11 Different Types Of Rainbowfish - Rare & Common
Rainbowfish are colourful, small freshwater fish and are made up of two main groups.
The first group contains the Families Bedotiidae and Melanotaeniidae, which include larger, active fish in the genera Melanotaenia, Glossolepis and Bedotia. An anomaly is the tiny Threadfin Rainbow, I. werneri, which should be treated like a Pseudomugilid.
The second group covers the Families Telmatherinidae and Pseudomugilidae. Pseudomugilidae is made up of smaller, more docile fish, often referred to as "Blue Eyes". The Family Telmatherinidae consists of a single species, the Celebes Rainbowfish. You will understand how Rainbowfish get their name once you see a school of brilliantly coloured adult Melanotaeniids.
Most rainbowfish species are less than 12 cm in length, with some species measuring less than 6 cm, while one species, Melanotaenia vanheurni, reaches up to 20 cm.
Their teeth distinguish the Melanotaeniidae; their distal premaxillary teeth are enlarged. They have a tight body with the two dorsal fins being separated but only a little gap. The lateral line is usually weakly developed or absent.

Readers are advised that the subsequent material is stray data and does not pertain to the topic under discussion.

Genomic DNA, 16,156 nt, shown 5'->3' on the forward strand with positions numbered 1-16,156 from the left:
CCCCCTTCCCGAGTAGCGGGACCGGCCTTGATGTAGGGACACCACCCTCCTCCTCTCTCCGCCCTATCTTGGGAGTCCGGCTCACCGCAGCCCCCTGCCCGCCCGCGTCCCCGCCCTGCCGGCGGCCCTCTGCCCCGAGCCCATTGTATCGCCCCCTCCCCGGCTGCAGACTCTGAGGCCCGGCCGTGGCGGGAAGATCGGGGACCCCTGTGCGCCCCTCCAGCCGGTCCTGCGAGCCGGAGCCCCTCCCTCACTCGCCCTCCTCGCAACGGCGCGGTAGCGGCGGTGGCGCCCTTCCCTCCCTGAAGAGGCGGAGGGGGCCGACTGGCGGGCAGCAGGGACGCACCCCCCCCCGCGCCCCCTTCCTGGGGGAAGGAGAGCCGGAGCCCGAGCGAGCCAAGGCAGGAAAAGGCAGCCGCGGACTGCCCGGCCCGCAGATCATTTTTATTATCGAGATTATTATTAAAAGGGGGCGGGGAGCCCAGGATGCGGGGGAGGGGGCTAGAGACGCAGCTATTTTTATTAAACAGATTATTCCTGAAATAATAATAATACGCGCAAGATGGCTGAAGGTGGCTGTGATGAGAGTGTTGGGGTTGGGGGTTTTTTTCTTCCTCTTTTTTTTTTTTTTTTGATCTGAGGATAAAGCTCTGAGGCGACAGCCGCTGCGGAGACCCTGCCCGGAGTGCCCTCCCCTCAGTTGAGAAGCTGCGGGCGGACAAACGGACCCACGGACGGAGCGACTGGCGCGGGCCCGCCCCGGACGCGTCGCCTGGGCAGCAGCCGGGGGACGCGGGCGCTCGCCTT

They have relatively large scales, and their pelvic fins are attached to the abdomen by a membrane that runs along the length of the innermost ray. You can use this feature to separate Rainbowfishes from Silversides; however, the membrane is regularly torn.
The majority of the family species demonstrate sexual dysmorphism, males usually being the more colourful sex, slightly larger than females and exhibiting an elongated median fin ray. The same is true with age; the older they get, the more vibrantly coloured they become.
Rainbowfish are indigenous to northern and eastern Australia, Papua New Guinea and also on the islands in Cenderawasih Bay and Raja Ampat in Indonesia as well as Madagascar. They inhabit streams, lakes, rivers and swamps. Some Rainbowfish populations have become endangered by the introduction of invasive species and human activity. Most Rainbowfish available in the hobby today are produced commercially on farms in Florida and Southeast Asia.
Rainbowfish are peaceful yet active and do well with most similarly sized, non-aggressive fish. You can mix different species. You can also keep them with gentle Barbs, larger Tetras, Danios, Rasboras, Catfish and even non-aggressive Cichlids such as Kribensis, making them excellent aquarium community members.
Rainbowfish are shoaling fish; therefore, you should keep them in groups of 6 or more individuals for the most desirable effect. Males will exhibit their best colours as they compete for attention from females. However, two males may sometimes fight during the breeding season if there are not enough females.
Pseudomugilids and Threadfin Rainbows are sometimes shy and docile, so make sure you choose their tankmates carefully. These can include small Tetras, Pygmy Rasboras, Peaceful barbs, Otocinclus and Corydoras Catfish.
In the aquarium